Pat [O’Connor, my name for the doctor who performed the abortion “Michaelson” filmed] had just finished a routine surgery and was stripping off his gloves when he looked up to see Dr. Michaelson before him.

“Pat,” his former boss began without preliminaries, “you’ve got to see this.”


“The ultrasound. Your abortion.”

Panic clutched at Pat’s stomach. “No,” he said  before he could stop himself.

“You’ve got to.”

“I’ve got patients.”

Dr. Michaelson didn’t speak. His presence, as usual, was overpowering.

There was a VCR in the office. Sometimes the staff watched training films on it. Dr. Michaelson wheeled it into one of the side rooms and shoved a tape into it. Pat followed reluctantly.

Both tense, both standing with arms crossed, not speaking, the doctors watched. There was the uterus, a shadowy bowl. Inside, the fetus was clearly visible, on its back. Pat could make out the orbit of the right eye, the mouth, the ventricle of the brain, the ribs in silhouette, the spine. The placenta was a granular area above the fetus.

The recorded voice of Richard Michaelson was explaining, “We see the child moving rather serenely in its sanctuary. The child’s thumb is in its mouth.”

Now the suction tip appeared as a shadow at the bottom of the screen. Reliving the procedure, Pat felt the long metal wand in his gloved hand again.  He felt himself inserting it into the uterus.

“This is the lethal instrument which will ultimately tear apart the child,” Michaelson’s voice was saying. “The child will rear away from it and will  undergo much more violent, much more agitated movement as it senses the most mortal danger imaginable. The heartbeat has speeded up, from 140 beats per minute to over 200.”

Pat’s heartbeat had speeded up, too. The suction apparatus–his own suction apparatus–appeared in the picture again, gray, aggressive. Probing, probing. It bumped into the child’s thigh. Attached to thick tubing which led to the abortion machine beside the  operating table, it clamped firmly onto the fetus. Pat knew that a pressure of 55 millimeters of mercury was being applied to pull the body inexorably out through the enlarged cervix.

“The body is being systematically torn from the head,” intoned the voice of Dr.Michaelson. “The lower extremities have already disappeared in a typhoon-like series of echoes as the abortionist is exerting traction.”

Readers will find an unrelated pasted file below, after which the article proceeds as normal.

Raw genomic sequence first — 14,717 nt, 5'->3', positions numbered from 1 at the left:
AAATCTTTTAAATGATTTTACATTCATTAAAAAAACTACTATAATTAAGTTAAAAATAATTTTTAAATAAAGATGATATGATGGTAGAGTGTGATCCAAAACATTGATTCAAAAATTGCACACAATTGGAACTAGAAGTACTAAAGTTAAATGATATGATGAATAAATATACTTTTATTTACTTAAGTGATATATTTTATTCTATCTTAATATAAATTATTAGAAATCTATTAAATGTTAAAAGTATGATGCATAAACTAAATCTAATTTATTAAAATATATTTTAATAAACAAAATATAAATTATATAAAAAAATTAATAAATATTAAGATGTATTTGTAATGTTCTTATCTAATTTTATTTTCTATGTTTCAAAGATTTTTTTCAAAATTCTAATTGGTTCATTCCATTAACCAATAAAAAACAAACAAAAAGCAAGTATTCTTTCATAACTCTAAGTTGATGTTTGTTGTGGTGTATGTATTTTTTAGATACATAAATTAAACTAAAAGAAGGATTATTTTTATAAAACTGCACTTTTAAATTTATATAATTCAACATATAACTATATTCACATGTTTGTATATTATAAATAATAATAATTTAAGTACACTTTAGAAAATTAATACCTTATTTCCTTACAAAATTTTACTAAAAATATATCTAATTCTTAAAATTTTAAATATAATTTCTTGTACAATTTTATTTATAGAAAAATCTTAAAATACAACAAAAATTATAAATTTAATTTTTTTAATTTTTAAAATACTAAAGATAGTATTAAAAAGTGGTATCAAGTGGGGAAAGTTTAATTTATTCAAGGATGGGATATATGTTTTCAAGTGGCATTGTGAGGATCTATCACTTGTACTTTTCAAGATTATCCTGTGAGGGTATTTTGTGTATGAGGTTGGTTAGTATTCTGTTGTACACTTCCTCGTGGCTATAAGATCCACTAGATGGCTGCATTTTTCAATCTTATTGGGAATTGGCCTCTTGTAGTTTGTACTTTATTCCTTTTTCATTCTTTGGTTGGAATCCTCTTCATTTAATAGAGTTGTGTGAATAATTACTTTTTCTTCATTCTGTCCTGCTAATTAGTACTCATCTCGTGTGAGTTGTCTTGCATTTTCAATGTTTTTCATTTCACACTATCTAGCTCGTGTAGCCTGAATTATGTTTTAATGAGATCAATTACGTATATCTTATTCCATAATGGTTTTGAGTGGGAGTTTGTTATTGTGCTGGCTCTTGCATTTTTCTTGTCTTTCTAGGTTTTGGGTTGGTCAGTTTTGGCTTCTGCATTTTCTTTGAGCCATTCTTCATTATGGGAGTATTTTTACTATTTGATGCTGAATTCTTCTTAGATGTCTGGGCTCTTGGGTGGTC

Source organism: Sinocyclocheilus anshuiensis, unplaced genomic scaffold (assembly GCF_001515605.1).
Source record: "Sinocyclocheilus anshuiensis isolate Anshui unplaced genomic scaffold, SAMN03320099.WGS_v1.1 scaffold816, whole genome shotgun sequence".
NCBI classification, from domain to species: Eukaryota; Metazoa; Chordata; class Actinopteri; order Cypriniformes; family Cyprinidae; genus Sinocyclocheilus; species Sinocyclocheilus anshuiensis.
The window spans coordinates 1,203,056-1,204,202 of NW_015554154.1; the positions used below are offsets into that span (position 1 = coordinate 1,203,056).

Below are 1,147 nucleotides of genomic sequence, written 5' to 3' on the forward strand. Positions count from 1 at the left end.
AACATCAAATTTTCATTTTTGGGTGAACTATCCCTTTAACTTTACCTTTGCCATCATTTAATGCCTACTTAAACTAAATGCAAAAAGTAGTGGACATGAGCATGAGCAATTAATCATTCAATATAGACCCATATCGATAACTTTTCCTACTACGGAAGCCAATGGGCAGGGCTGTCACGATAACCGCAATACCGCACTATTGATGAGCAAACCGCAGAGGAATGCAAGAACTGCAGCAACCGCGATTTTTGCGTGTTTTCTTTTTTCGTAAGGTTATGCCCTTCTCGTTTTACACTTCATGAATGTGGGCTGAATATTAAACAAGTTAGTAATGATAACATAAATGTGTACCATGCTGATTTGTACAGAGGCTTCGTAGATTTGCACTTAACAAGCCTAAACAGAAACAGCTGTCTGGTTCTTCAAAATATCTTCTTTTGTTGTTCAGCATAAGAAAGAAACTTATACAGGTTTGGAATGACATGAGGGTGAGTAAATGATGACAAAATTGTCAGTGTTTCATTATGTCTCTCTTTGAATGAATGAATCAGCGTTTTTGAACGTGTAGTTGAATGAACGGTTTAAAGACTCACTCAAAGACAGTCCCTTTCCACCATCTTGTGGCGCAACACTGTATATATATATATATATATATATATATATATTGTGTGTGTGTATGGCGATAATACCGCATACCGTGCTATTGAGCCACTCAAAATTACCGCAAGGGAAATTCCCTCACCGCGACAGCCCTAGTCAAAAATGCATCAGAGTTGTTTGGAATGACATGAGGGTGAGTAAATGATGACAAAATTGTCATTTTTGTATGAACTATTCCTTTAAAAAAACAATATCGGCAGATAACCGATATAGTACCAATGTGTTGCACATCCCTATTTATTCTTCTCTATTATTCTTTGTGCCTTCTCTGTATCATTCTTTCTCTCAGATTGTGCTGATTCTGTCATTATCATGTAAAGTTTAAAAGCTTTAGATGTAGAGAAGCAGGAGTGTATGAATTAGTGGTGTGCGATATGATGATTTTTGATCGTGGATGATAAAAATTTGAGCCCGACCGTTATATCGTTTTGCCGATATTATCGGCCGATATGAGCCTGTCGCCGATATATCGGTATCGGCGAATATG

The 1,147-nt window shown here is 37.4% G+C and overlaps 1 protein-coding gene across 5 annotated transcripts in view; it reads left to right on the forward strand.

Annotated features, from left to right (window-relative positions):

Pat found his palms sweating. His chest hurt. The child’s head reared back and the mouth opened in a wide–yawn or scream, Pat couldn’t tell which–and suddenly, half the child was gone. There was churning, the picture wasn’t clear. Now the body disintegrated.

Pat felt faint. He tried to lower his eyes but he couldn’t take them off the screen.

“The head is too  large to be drawn through the cervix whole. Now the abortionist introduces into the uterus a polyps forceps and he will attempt to grasp the free-floating head between the rings of the instrument–” Standing in a pristine medical gown before the enlarged image, the Michaelson on film demonstrated with a pair of silver forceps. “The head will be crushed, like so, and the contents of the head removed and then the bones of the head.”

The forceps were invading the smeared, watery contents of the uterus. They searched out and locked onto the floating sphere. There was a silent crunch. Nothing but shards were left. The womb was empty.

“This is one of the 4,000 early abortions done every day–” the voice said. Dr. Michaelson clicked the machine off and turned on the lights. He looked searchingly at Pat. Pat had sunk onto a wheeled stool. He sat there, his head in his hands, for a long time.

Then he stood slowly, as if unsure his legs would hold him. “My God,” he breathed. “My God.” Without another word, he turned unsteadily on his heel, opened the door, and walked out of the room.

Dr. Michaelson waited a few minutes, retrieved his tape, and strode to the reception area. The nurse behind the desk was gazing open-mouthed at Pat’s retreating back.

“The man’s gone nuts!” she said aloud. “He resigned–just like that. He said he’d never do another abortion.”

This is all true. The physician who let Dr. Nathanson film one of his abortions quit the business upon seeing The Silent Scream and never did another one.

Referring to his previous work as an abortion provider and abortion rights activist, Dr. Nathanson wrote in his 1996 autobiography Hand of God, “I am one of those who helped usher in this barbaric age.” Nathanson developed what he called the “vector theory of life”, which states that from the moment of conception, there exists “a self-directed force of life that, if not interrupted, will lead to the birth of a human baby.”

Nathanson grew up Jewish and for more than ten years after he became pro-life he described himself as a “Jewish atheist.” In 1996 he converted to Catholicism. He was baptized by Cardinal John O’Connor in a private Mass with a group of friends in New York’s St. Patrick’s Cathedral. When asked why he converted to Roman Catholicism he stated, “No religion matches the special role for forgiveness that is afforded by the Catholic Church.

Centers for Disease Control for the year before abortion was legalized show only 39 deaths due to abortion. Even if, as now, the cause of death was disguised under resultant symptoms, such as hemorrhage or infection, the number was probably not over 500, estimates Nathanson.

Hardly a number to justify the sweeping ruling making abortion legal at the desire of the mother alone for any reason throughout all nine months of pregnancy as Roe vs. Wade did, according to Doe vs. Bolton, the companion ruling decided later that same day which defined the meaning of Roe vs. Wade.


About Jessica Renshaw